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Police force faces racism accusation after officer acquitted in Taser case

Claire Boddie was cleared of assault after one of Avon and Somerset Police’s own race relations advisers was mistaken for a suspect.

A police force has been accused of being “institutionally racist” despite one of its officers being cleared of assault after one of the force’s own race relations advisers was Tasered in the face after repeatedly being mistaken for a suspect.

Supporters of Judah Adunbi, a 64-year-old black African man from Bristol, lashed out at Avon and Somerset Police after acting sergeant Claire Boddie was acquitted.

She had been accused of unlawfully discharging a Taser in the Easton area of the city on January 14 last year when Mr Adunbi refused to confirm his identity.

She said he looked “familiar” to a suspect wanted on an arrest warrant.

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Claire Boddie was cleared by a judge (Ben Birchall/PA)

The 47-year-old’s trial heard how the force had mistaken Mr Adunbi for Royston McCalla on several occasions.

In a slip of the tongue in court, her defence solicitor Richard Shepherd even mixed up the names, addressing Mr Adunbi as “Mr McCalla”.

Members of the public exclaimed and Mr Shepherd apologised for the error.

Desmond Brown, an equality campaigner who sits on several police and council boards in Bristol, accused the force of being “institutionally racist” when he spoke to reporters outside court.

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The gated entrance and garages on King Street, Easton, Bristol, where Judah Adunbi was Tasered (Ben Birchall/PA)

Sporting a t-shirt with the slogan I Am Judah, Mr Brown  told the Press Association: “This was an opportunity for UK justice to be a shining beacon as we are always told it is.

“Justice doesn’t work for people of colour in Bristol. There is a disturbing pattern.

“It feels like trying to move a dinosaur that doesn’t want to change.

“We are now considering civil action and will continue to fight for justice and equality.”

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Judah Adunbi, a police race relations adviser, was Tasered in the face (Ben Birchall/PA)

Mr Adunbi said: “I hope the fact this prosecution was brought will mean other black people will not be Tasered in the face when out walking their dog; and the police will finally realise that not all black people look or act the same.”

Supporters also hit out with claims Ms Boddie was given “special treatment” because she was a police officer.

Persistent requests were made for the case be heard in Bristol but it was moved to Salisbury.

When arriving at court, the defendant was whisked through a back door away to avoid the main entrance.

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The press is banned from publishing her street address, a routine detail in court proceedings to identify a defendant, because her solicitor said it put her at risk.

The judge did order her details to be recorded by the court to show that “everyone was seen to be treated fairly under the law”.

Prosecutors refused to release footage shown as evidence in the trial which would normally be published.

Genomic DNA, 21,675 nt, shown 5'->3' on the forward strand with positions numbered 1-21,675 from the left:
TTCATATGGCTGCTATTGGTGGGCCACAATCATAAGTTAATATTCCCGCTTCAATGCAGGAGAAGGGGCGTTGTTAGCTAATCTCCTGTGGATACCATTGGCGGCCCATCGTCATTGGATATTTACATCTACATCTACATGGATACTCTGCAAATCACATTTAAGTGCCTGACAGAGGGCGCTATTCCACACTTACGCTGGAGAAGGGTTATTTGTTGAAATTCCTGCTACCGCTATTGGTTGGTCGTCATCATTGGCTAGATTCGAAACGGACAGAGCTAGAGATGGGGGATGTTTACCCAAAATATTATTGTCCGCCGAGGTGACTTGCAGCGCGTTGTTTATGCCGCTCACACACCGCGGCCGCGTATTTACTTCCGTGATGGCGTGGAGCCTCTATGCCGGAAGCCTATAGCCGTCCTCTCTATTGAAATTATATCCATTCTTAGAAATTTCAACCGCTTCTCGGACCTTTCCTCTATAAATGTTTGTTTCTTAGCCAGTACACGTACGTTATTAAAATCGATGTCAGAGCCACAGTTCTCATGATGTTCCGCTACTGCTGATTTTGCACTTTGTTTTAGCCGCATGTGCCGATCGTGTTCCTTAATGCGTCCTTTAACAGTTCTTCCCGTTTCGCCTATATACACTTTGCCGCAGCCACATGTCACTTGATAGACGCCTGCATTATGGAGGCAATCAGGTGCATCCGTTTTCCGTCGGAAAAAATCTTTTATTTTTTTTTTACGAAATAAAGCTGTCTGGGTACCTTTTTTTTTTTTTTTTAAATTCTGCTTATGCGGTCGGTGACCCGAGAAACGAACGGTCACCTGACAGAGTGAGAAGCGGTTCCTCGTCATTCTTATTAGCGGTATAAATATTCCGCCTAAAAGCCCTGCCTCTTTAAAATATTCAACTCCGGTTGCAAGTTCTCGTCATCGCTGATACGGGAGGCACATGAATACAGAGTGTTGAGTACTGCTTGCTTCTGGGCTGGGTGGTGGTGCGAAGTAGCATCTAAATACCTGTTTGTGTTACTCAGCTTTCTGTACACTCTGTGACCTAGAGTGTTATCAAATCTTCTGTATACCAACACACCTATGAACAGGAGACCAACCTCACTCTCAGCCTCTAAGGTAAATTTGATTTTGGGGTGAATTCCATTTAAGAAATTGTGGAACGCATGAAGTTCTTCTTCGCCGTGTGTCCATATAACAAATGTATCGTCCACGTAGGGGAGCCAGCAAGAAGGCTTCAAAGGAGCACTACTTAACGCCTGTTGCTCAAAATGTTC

Ms Boddie’s solicitor failed in a bid to stop Mr Adunbi giving evidence.

When he did try to speak in detail, Mr Shepherd said his “grandstanding” was not relevant to the case.

The judge made Ms Boddie enter the dock like any other defendant after it was asked she be excused from doing so.

The trial heard how Mr Adunbi claimed the officers were “victimising” him because it was not the first time they had mistaken him for the defendant.

They approached him from behind as he walked home with his dog and a scuffle ensued after he repeatedly told them to leave him alone and refused to give his name.

He told the court he felt like his head was “frying” after falling to the floor from the Taser blow.

Ms Boddie said she acted with reasonable force in defence of herself and fellow officer Pc Darren Weston, seeing Mr Adunbi as a danger because he had keys in his hand and had made verbal threats.

He later used them to open a gate at his home.

We’re proud of the positive engagement we already have with our multi-cultural neighbourhoods but we know there’s more work to do and conversations to be had to improve our understanding of those who live in our communities, their concerns, the issues they face and our relationships with them Sarah Crew, Avon and Somerset Police

District Judge Tan Ikram said Ms Boddie was well-trained, experienced and with an unblemished record but the officers “did make a mistake” in wrongfully identifying Mr Adunbi.

He described him as uncooperative with police, but said this was his right.

He said the prosecution “failed” in its attempts to persuade him she had not acted in self-defence.

Ms Boddie now faces a gross misconduct hearing after The Independent Office for Police Conduct (IOPC) found she had a case to answer but this does not include allegations she discriminated against Mr Adunbi.

Deputy Chief Constable Sarah Crew, who leads the force’s diversity and inclusion board, said: “We’re proud of the positive engagement we already have with our multi-cultural neighbourhoods but we know there’s more work to do and conversations to be had to improve our understanding of those who live in our communities, their concerns, the issues they face and our relationships with them.”

The force has a string of groups dedicated to this work, supports organisations like the Black Police Association, conducts “outreach” programmes while Independent Advisory Groups, of which Mr Adunbi was a member, are “undergoing a review”, she said.

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